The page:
Team by team rundown after Phillip Island.

A period of bedding in for the Paul Bird Motorsport run Kawasaki, complete with more factory involvement than ever, the team have set their sights on an improvement at Valencia when the bike will undergo a few changes. For the moment, Kawasaki have a bike that is quicker than before over a single lap, Broc Parkes qualifying relatively well in 16th, but struggling terribly in the races. Chatter was the underlying problem, both Parkes and Makoto Tamada unable to eradicate their bikes' issues over the weekend. As such, Kawasaki leave Australia with no points, but claiming to have learnt a lot for the future.

Althea Honda
Tommy Hill – 14th, 14th

After more than a year sat on the sidelines injured, Tommy Hill made his long-awaited race debut for the Althea team and didn't disappoint. Although on paper his rookie status in a single Honda team doesn't make for an guaranteed presence in the points, the British rider made good starts in both races and ran competitively with his factory rivals. A pair of 14th place finishes left him ahead of a few more experienced rookies and in the points.

Pedercini Kawasaki
Luca Scassa – 20th, 20th
David Salom – 21st, 25th

Pedercini sat between the factory outfit and fellow Kawasaki competitors PSG-1 on the 'team green' hierarchy in Australia. New riders Luca Scassa and David Salom had a tough initiation on a bike that wasn't particularly competitive last year. Scassa coped best, sneaking into the top twenty, but Supersport graduate Salom struggled on his debut, trailing last in both races, but at least finishing.

Celani Race Suzuki
Karl Muggeridge – DNF, 21st

Another team who didn't have the luxury of testing before travelling to Phillip Island, Celani Race, with local favourite Karl Muggeridge at the helm, acquitted themselves relatively well. Although he retired in the first race, Muggeridge briefly ran inside the points in race two before fading to 21st. With a decent Suzuki bike beneath him, 'Muggers' should be able to develop the bike and improve on that over the coming races.

PSG-1 Corse Kawasaki
Ayrton Badovini – DNS, DNS
Matteo Baiocco – DNF, 24th

Having been unable to test their bike before flying out to Australia, PSG-1 were always fighting an uphill battle. Their cause wasn't aided when lead rider Ayrton Badovini was ruled out of race day when he crashed and injured himself during qualifying. Instead, Matteo Baiocco flew the flag, finishing one of the races but finishing well outside the top twenty.

Sterilgarda Ducati
Shane Byrne – DNF, DNF

Having turned the title odds on their head during testing, things seem to have taken a turn for the worse for the Sterilgarda Ducati team recently. Already forced to drop Alex Polita for budgetary reasons, a double retirement for Shane Byrne made it a weekend to forget for the satellite Ducati team. Both DNFs were caused when Byrne crashed out, but even before then he was having a hard time stuck firmly in the mid-field. Being unable to test a week earlier was a deciding factor for both himself and the team, suggesting they will be on a more level playing field at Qatar. Only then will we have a greater indication of where rider and team are at.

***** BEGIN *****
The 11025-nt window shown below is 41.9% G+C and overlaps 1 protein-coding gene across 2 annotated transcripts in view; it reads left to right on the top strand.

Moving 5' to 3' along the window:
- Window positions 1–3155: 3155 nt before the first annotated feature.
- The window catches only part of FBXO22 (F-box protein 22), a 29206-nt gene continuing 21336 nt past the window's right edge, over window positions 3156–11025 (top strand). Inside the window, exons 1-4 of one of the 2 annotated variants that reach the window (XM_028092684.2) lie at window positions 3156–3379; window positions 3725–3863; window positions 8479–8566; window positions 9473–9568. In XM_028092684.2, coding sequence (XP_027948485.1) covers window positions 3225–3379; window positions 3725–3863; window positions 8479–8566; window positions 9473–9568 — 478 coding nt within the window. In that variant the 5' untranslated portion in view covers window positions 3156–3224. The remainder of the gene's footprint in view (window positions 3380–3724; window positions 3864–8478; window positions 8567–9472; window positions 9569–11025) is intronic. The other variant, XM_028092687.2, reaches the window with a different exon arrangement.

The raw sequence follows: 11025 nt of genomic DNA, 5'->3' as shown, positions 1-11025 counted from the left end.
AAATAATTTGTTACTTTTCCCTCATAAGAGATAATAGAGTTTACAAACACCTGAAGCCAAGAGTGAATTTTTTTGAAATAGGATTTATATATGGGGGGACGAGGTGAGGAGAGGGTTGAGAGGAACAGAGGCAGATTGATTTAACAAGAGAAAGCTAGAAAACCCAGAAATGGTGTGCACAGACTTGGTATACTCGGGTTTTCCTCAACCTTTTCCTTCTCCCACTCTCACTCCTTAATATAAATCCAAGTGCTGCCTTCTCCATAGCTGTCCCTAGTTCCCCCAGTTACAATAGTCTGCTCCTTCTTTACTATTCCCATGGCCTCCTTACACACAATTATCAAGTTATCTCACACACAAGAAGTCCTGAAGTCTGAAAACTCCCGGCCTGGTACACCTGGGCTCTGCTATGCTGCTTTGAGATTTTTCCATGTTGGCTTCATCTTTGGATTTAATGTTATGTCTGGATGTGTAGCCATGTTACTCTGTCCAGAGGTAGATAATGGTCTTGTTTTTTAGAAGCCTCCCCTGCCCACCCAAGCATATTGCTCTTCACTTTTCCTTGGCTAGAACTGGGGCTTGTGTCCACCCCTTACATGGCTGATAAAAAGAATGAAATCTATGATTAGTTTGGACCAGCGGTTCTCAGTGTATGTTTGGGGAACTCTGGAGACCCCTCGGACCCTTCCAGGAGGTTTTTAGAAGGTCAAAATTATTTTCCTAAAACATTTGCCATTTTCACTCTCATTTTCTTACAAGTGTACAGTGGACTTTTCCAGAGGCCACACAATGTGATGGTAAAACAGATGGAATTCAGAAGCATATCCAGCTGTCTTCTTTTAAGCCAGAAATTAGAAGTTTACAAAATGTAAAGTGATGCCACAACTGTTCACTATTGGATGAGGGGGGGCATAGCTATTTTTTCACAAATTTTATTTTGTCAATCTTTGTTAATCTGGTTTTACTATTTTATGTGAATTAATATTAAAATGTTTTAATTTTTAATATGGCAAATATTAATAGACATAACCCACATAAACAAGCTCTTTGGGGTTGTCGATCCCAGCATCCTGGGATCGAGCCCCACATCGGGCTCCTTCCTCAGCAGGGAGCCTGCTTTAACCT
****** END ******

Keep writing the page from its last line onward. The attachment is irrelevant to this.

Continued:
Squadra Corse Italia Honda
Vittorio Iannuzzo – DNF, DNF

Joining Shane Byrne in failing to finish either race, Vittorio Iannuzzo was a consistent tail ender over the weekend for WSBK debutants Squadra Corse Italia. A chance to prove his poor form in 2008 with Pedercini was down to injury, Iannuzzo wasn't outclassed by his rivals, but should have been ahead of rookies Baiocco, Salom et al.

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chris - Unregistered

March 05, 2009 1:30 PM

Laterrus, I agree with your comment but I would like to add that Ben is brilliant at managing race pace, tires then pulling the pin at the right time as he did against Haga. In the AMA he and Mladin both were on pace at lap one and would maintain it the entire race and at times would turn the fastest lap at the end. As Steve Martin said during the race "Spies is like a machine" and that best describes him, nothing spectacular just "Super fast and Super intense" I would also like to congadulate Haslams outstanding effort - this guy is a fighter and will be one to watch. Don't know much about him, but from what I've read He might have been underestimated relative to his peers.

Laterrus Talley

March 05, 2009 8:07 AM

of a race. Spies learns very fast as we all have seen and because of the new R1, whatever little bit of track knowledge he lacks after free practices at tracks he's never raced at could be made up by having a little more tire life than everyone towards the end of the races and "if" he starts from pole often and stays out of trouble during races, he's gonna be a serious contender for the title this year. You can have all the power in the world on a bike but, if it eats tires up halfway through a race and you have a VERY fast rider on your tail with a strong bike and more available tire grip, you're gonna have your hands full. Like I said, looks like Yamaha got it right this year. Go Spies!

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